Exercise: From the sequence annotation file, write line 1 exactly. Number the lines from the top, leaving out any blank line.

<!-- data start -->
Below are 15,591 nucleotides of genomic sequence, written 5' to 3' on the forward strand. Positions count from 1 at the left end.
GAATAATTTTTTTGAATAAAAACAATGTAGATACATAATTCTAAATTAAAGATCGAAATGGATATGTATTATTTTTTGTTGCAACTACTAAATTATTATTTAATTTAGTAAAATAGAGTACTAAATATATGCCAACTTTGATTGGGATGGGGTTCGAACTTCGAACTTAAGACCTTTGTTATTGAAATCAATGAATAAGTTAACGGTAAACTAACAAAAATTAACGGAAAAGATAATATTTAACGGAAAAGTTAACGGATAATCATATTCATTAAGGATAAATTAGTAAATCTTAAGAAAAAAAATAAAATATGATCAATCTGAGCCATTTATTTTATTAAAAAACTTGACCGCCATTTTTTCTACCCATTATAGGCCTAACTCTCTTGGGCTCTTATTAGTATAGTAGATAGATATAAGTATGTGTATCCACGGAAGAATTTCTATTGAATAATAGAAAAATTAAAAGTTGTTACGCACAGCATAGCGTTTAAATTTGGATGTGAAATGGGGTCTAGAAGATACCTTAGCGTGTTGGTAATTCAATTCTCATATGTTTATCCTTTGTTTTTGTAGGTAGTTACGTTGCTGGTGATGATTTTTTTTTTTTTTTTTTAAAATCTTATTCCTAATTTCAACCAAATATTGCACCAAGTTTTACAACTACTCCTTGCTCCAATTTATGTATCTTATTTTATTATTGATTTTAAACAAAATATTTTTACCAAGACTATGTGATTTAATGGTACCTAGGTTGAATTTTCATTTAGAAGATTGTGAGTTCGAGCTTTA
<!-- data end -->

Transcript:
Below are 15,591 nucleotides of genomic sequence, written 5' to 3' on the forward strand. Positions count from 1 at the left end.